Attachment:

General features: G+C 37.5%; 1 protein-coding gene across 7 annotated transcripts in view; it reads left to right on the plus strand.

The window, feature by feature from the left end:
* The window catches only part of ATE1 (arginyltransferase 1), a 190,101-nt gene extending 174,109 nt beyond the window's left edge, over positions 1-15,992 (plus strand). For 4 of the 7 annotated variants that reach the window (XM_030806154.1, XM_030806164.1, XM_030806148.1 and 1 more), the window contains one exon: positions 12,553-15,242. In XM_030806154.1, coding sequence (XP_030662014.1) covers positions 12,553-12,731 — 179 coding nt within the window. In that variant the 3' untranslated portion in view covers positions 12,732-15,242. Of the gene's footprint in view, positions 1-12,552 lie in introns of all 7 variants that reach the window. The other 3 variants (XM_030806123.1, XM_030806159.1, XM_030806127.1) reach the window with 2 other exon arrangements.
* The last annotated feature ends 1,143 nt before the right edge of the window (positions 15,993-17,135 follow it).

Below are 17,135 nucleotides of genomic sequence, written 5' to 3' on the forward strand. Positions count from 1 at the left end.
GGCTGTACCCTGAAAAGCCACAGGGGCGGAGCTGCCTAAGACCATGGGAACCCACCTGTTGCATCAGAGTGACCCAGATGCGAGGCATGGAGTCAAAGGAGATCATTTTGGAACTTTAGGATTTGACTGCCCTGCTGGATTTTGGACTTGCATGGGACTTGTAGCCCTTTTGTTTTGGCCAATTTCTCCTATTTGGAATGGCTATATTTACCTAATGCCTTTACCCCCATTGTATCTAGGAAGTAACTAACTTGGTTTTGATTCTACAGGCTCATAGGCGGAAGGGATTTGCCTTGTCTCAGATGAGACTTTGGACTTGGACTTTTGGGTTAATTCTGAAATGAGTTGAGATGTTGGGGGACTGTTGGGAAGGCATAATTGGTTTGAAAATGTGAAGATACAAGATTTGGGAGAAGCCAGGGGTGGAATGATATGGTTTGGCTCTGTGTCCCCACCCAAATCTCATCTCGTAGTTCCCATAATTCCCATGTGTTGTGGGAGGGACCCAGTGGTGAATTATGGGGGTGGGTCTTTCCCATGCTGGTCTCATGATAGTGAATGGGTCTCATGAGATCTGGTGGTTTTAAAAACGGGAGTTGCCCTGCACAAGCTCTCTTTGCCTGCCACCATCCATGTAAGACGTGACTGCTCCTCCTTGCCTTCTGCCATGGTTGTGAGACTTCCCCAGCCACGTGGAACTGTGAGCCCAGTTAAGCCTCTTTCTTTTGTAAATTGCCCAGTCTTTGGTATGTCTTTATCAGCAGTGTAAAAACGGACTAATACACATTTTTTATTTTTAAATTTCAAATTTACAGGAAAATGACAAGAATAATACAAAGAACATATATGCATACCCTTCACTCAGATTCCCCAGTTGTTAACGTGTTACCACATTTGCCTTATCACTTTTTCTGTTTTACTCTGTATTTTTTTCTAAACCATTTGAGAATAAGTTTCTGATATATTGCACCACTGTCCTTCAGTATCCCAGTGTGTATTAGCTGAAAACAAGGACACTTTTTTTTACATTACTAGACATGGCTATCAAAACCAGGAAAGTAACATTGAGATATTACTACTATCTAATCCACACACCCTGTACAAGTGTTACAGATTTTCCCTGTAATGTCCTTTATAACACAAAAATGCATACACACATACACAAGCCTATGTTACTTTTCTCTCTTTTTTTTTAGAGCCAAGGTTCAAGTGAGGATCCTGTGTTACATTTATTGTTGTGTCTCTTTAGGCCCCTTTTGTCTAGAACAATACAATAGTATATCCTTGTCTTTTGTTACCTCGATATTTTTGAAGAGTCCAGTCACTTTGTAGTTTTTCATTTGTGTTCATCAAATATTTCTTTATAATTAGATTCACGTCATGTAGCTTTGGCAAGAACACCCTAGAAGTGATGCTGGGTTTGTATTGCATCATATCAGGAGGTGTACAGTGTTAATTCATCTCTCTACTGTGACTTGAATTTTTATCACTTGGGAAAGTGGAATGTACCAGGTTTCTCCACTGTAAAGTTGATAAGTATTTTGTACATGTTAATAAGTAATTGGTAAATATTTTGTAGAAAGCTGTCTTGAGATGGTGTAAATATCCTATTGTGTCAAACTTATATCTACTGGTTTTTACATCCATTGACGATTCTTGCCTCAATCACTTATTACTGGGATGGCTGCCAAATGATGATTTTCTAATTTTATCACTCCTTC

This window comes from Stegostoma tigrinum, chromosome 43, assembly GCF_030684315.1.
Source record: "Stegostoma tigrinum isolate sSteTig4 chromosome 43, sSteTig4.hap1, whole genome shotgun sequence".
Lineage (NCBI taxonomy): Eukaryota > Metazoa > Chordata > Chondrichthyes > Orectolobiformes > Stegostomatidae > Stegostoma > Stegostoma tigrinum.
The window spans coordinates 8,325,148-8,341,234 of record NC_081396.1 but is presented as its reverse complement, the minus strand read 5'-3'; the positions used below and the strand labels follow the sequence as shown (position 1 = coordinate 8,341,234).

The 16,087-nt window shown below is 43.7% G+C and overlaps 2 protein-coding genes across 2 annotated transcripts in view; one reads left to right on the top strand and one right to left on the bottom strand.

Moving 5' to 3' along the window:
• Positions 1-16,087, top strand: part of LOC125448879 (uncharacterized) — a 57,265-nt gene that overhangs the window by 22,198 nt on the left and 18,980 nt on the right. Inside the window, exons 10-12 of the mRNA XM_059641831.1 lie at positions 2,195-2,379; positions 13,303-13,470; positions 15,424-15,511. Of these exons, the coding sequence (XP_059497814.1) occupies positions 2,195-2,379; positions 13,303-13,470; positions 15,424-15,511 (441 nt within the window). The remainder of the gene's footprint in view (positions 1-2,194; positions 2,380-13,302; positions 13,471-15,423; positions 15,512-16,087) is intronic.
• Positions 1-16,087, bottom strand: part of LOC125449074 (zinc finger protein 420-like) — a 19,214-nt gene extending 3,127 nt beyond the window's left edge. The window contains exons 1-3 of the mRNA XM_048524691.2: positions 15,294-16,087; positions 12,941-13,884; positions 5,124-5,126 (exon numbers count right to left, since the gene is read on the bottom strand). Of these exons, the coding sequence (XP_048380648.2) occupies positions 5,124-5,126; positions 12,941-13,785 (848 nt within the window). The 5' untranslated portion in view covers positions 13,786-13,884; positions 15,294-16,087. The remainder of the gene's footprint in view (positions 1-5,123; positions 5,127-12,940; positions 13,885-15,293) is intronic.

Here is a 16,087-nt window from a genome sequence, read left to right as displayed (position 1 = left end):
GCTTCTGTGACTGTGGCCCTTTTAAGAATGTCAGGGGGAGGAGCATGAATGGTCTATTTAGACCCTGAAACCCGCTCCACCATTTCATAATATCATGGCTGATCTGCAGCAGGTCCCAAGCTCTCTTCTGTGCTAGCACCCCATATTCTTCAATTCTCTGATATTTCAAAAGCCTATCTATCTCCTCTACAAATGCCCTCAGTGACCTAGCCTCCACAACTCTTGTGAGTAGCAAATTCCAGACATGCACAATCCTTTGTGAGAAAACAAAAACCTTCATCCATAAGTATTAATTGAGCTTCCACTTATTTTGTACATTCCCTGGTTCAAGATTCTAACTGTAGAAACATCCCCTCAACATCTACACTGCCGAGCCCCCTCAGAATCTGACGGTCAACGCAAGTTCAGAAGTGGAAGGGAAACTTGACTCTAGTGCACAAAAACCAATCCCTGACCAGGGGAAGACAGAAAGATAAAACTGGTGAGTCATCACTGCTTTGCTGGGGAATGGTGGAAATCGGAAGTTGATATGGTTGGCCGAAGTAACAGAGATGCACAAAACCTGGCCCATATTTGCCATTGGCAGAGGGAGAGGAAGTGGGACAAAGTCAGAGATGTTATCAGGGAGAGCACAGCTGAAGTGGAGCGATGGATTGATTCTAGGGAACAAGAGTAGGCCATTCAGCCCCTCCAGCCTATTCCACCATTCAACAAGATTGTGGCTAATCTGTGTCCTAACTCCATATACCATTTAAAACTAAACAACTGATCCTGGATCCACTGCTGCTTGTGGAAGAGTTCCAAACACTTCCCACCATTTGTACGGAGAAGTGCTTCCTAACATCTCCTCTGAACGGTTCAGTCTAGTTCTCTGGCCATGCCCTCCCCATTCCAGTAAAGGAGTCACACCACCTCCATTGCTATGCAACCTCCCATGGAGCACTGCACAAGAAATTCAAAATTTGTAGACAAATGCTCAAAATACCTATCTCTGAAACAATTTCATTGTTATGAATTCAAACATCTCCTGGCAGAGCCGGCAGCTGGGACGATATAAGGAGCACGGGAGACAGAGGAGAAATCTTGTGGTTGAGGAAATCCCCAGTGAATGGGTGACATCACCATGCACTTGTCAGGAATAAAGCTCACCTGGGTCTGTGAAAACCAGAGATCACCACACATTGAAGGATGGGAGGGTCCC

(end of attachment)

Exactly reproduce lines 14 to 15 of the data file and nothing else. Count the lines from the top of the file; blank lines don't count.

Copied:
• Positions 1-16,087, bottom strand: part of LOC125449074 (zinc finger protein 420-like) — a 19,214-nt gene extending 3,127 nt beyond the window's left edge. The window contains exons 1-3 of the mRNA XM_048524691.2: positions 15,294-16,087; positions 12,941-13,884; positions 5,124-5,126 (exon numbers count right to left, since the gene is read on the bottom strand). Of these exons, the coding sequence (XP_048380648.2) occupies positions 5,124-5,126; positions 12,941-13,785 (848 nt within the window). The 5' untranslated portion in view covers positions 13,786-13,884; positions 15,294-16,087. The remainder of the gene's footprint in view (positions 1-5,123; positions 5,127-12,940; positions 13,885-15,293) is intronic.

Here is a 16,087-nt window from a genome sequence, read left to right as displayed (position 1 = left end):